When I unexpectedly got a check in the mail from the federal government for $342, I went out to buy a large, rectangular, pale pink Marc by Marc Jacobs handbag.
I remember being 22 and really, really wanting to own things from Marc by Marc Jacobs, but the only thing I ever got from there was a pair of rain boots my mom bought me on a visit. They were $30ish dollars, a size too big, and they leak. READ MORE
When I accepted a position to teach English in Georgia, my life was ideal on paper. I had friends and a full time job in a city I didn’t mind, with a Chipotle right around the corner from my reasonably priced apartment. Everything was fairly good, but there was no sparkle. I refused to settle. I had a healthy savings account and the teaching position provided room, board, transportation, a monthly stipend, and the opportunity to gain teaching experience to the benefit of my career. I threw caution and reason to the wind and embarked on my adventure, fearless, naïve, and blissfully happy.
A week into the program, I found out that the same healthy father who dropped me off at the airport now needed heart surgery. Suddenly my new adventure meant nothing. My family and my home were on the other side of the globe, I was in a country where outgoing planes only left every other day, and total travel time was over 36 hours. What if I needed to go home immediately? Would I even make it? I felt helpless. Thrown into a new environment while processing emotions I had never experienced, I didn’t know what to say to my new host family, much less how to translate it into a new language. I no longer wanted to be on my grand adventure. I wanted to go home.
At the urging of my conscience and my family, though, I kept my commitment. Rather than dwell on my own emotions, I tried to focus on the realities of my new home. In my ignorance, I was surprised to learn that my host family was accustomed to living under electricity rations or going without water for days, even though the fountains in the tourist centers still flowed freely and the hotels illuminated main streets day and night. The fading term “second world country,” accurately defined my new home, a city on its way to establishing the infrastructure to support the lifestyle it had already built. READ MORE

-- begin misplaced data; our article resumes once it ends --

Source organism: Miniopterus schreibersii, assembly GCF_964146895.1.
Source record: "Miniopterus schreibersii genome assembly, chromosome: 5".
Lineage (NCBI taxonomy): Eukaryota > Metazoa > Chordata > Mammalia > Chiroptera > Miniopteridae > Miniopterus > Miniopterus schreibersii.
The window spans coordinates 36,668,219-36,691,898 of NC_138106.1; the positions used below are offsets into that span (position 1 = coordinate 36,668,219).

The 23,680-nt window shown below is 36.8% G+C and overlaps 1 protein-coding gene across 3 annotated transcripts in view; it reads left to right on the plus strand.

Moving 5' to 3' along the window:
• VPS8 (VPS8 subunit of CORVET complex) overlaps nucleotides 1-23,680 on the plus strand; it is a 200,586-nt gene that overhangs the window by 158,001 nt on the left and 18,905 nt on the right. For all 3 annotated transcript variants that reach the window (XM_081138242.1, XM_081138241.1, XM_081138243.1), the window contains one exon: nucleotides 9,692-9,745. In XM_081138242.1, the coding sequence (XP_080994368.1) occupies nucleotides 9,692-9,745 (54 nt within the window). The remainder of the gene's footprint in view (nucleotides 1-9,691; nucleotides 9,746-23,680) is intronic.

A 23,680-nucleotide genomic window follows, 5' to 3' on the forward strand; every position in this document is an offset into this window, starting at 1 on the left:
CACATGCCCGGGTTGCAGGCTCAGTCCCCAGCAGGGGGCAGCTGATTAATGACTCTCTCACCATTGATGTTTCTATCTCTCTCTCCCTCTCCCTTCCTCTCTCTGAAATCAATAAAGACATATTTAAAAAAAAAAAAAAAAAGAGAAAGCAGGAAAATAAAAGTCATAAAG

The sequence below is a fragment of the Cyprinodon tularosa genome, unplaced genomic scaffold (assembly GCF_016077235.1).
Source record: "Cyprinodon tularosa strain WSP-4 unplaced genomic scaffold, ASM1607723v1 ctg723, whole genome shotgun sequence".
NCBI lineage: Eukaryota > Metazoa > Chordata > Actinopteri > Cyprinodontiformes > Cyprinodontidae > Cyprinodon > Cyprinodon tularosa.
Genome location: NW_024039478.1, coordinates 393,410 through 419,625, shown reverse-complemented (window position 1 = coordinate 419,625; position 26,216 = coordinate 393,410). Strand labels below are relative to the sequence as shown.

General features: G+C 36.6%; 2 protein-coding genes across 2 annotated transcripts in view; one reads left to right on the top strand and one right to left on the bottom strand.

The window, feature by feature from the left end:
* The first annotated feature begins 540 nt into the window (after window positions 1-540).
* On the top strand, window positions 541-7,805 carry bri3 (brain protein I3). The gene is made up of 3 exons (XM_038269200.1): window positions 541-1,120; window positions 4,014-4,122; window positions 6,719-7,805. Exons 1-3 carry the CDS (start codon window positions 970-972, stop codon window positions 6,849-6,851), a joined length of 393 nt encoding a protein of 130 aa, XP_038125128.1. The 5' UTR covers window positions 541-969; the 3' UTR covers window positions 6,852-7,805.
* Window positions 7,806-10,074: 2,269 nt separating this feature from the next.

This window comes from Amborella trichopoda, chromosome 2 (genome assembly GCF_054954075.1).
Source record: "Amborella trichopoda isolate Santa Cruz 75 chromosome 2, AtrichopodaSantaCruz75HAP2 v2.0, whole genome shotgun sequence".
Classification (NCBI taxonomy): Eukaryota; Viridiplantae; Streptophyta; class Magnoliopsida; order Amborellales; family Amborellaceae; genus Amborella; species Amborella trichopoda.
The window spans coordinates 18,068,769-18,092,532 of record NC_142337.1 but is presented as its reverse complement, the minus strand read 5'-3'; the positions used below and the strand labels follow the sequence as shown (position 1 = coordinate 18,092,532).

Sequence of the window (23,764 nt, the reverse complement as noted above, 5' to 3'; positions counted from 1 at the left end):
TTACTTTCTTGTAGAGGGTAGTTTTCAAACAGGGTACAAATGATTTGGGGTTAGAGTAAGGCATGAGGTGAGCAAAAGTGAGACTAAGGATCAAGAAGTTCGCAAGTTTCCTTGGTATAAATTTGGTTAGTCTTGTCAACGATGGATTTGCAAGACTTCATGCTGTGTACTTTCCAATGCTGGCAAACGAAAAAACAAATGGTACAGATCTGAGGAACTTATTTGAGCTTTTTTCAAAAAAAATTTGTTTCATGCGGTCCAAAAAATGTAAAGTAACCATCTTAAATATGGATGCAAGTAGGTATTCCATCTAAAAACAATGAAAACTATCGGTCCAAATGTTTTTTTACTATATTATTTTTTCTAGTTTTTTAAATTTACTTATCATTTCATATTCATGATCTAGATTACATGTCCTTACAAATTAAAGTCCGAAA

This Business Insider video (via Slate) points out that since cheap liquor is marked up more than pricier liquor at bars, it makes more sense to buy the expensive stuff. You’re spending more money but you’re getting a better value for your dollar.
It is true that knowing how much a draft is marked up (456%!?!) could really affect your ability to enjoy that glass of swill. (Sorry, beer.) But will you appreciate an expensive bottle of wine more because you feel like a savvy spender as well as a fancy-pants connoisseur? It probably depends on whether you enjoy expensive wine more than the regular stuff to begin with, and can afford it.
Beer is not only cheaper than a glass of wine, usually, it’s also less of a rip-off. Now if only it tasted better.
Bottom-shelf mixed drinks are as much of a rip off as draft beers. Good to know.